Published on March 27, 2008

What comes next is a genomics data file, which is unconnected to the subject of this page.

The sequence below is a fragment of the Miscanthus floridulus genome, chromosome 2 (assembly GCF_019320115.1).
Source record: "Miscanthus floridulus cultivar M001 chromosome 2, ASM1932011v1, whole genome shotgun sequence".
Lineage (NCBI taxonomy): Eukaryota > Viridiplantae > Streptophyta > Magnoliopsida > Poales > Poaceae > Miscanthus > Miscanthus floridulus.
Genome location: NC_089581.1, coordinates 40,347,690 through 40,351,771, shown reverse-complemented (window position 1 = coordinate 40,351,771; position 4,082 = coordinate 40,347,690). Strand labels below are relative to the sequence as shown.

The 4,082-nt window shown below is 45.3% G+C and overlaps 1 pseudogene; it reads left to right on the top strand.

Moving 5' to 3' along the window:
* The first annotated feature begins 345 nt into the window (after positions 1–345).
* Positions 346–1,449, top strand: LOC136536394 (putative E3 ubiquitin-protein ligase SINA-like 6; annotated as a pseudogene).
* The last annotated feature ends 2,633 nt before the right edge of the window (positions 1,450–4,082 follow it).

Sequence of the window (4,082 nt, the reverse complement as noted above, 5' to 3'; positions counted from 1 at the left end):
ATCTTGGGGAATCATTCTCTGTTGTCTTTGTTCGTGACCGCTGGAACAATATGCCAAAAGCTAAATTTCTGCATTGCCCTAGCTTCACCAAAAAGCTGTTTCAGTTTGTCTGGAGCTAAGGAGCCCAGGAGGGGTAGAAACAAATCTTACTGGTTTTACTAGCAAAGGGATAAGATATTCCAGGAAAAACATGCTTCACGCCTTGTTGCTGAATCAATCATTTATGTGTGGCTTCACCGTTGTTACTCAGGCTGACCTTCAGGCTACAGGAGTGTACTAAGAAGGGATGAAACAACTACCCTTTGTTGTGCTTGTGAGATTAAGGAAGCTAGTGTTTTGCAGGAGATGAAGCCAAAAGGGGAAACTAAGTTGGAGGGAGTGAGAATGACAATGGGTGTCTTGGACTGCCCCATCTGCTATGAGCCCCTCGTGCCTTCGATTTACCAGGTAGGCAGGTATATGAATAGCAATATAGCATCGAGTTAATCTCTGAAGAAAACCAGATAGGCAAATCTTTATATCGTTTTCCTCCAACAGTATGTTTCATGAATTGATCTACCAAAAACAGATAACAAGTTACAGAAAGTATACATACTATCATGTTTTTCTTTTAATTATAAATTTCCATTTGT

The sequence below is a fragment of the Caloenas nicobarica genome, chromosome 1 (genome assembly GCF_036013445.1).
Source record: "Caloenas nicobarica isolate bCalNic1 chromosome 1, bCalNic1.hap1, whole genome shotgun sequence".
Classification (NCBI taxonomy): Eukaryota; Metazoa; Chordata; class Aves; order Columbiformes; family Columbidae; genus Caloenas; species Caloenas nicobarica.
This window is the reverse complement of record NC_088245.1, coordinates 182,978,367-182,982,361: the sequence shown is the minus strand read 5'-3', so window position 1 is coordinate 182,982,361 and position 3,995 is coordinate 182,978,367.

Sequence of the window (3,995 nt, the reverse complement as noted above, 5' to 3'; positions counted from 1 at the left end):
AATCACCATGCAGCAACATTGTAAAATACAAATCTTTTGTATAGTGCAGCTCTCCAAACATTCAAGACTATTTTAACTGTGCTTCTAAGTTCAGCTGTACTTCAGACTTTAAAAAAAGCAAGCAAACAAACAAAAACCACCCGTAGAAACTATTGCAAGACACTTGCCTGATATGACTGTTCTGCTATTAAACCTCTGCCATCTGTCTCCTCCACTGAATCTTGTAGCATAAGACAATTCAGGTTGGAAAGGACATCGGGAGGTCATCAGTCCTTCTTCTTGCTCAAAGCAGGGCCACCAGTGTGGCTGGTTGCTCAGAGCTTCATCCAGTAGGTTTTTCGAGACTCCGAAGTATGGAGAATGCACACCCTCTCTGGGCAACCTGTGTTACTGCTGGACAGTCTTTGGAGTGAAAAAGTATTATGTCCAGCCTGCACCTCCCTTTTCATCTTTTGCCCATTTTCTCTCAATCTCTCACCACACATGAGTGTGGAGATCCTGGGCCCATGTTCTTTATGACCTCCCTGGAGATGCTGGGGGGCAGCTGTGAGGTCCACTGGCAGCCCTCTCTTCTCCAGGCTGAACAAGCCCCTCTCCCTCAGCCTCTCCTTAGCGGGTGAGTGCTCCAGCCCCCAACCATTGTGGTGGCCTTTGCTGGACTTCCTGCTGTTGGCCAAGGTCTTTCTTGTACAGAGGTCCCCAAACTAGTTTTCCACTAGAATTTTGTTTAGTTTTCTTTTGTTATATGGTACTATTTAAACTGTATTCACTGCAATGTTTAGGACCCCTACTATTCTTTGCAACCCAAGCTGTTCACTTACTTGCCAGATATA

The Meiji Restoration: The Meiji Restoration Asia’s “Success Story” in the Age of Imperialism Tokugawa Japan: Tokugawa Japan Since 1600, Tokugawa Japan had followed a policy of isolationism Shoguns had closed Japan off to foreign traders and missionaries and did not allow Japanese to travel overseas Tokugawa Japan: Tokugawa Japan Many Japanese felt this was the best way to preserve Japanese culture and independence But as European colonialism spread throughout Asia, it became obvious that Japanese isolation could not last forever Japan Opened: Japan Opened In 1853, a fleet of American ships commanded by Commodore Matthew Perry sailed to Tokyo demanding the Japanese open their ports for trade Japan Opened : Japan Opened The reluctant shogun was forced to accept several unequal treaties very much like the ones that existed between the Chinese and British (Treaty of Kanagawa) Soon other European powers moved in and created similar treaties with the powerless Japanese The Meiji Restoration: The Meiji Restoration Many Japanese resented the growing dominance of Europeans, who they viewed as barbarians As a result, the shogun was overthrown in 1867 and replaced with the Japanese Emperor The Meiji Restoration: The Meiji Restoration This “restoration” of the Emperor is perhaps the most important turning point in Japanese history For the next 44 years, Meiji reformers successfully transformed Japan from a “backward” country into one of the richest and most powerful nations in the world The Meiji Restoration: The Meiji Restoration Rather than reject the west as most Asian nations had done, the Japanese sought to learn from Westerners and eventually beat them at their own game Members of the Japanese government were sent abroad to study the government, economies, technologies, militaries, and customs of the west Government Reform: Government Reform In 1889, a new constitution modeled after Germany was set up Limited suffrage was given to males and legislature was created, but the Emperor had autocratic, or absolute, power Military Reform: Military Reform A new military system was set up as well to replace the old samurai system All able men were required to serve and the newest weaponry was adopted By 1890, Japan had a powerful army and navy capable of expelling foreigners Economic Reform: Economic Reform Following the lead of Britain and the United States, the Japanese built thousands of railroads, mines, and factories in the late 1800’s Economic Reform: Economic Reform By the turn of the century, Japan was one of the top industrial powers in the world And like those powers, Japan now desired to create an empire of its own Industrial Output 1900 The Sino-Japanese War: The Sino-Japanese War Being a small island, Japan lacked many natural resources essential to industrial growth like coal and iron In 1894, Japan fought and defeated China in order to gain more land and resources, annexing Korea and Taiwan The Russo-Japanese War: The Russo-Japanese War Ten years later, competition over Korea and Manchuria led to war between Russia and Japan After gruesome fighting, the Japanese surprised the world by defeating Russia It was the first time in modern history that an Asian power had humbled a European nation and the event forced the Western world to recognize Japan as a major global power Japanese Empire in 1910: Japanese Empire in 1910 Japan Before and After: Japan Before and After Japan Before and After: Japan Before and After Japan Before and After: Japan Before and After How was Japan able to modernize so quickly?: How was Japan able to modernize so quickly? Adaptability Homogeneous Society Nationalism Quiz: Quiz What is isolationism? Whose expedition opened up Japanese ports to trade? Identify two ways that Japan Westernized. Why did Japan pursue a course of imperialism? What two countries did Japan go to war with, and defeat at the turn of the century?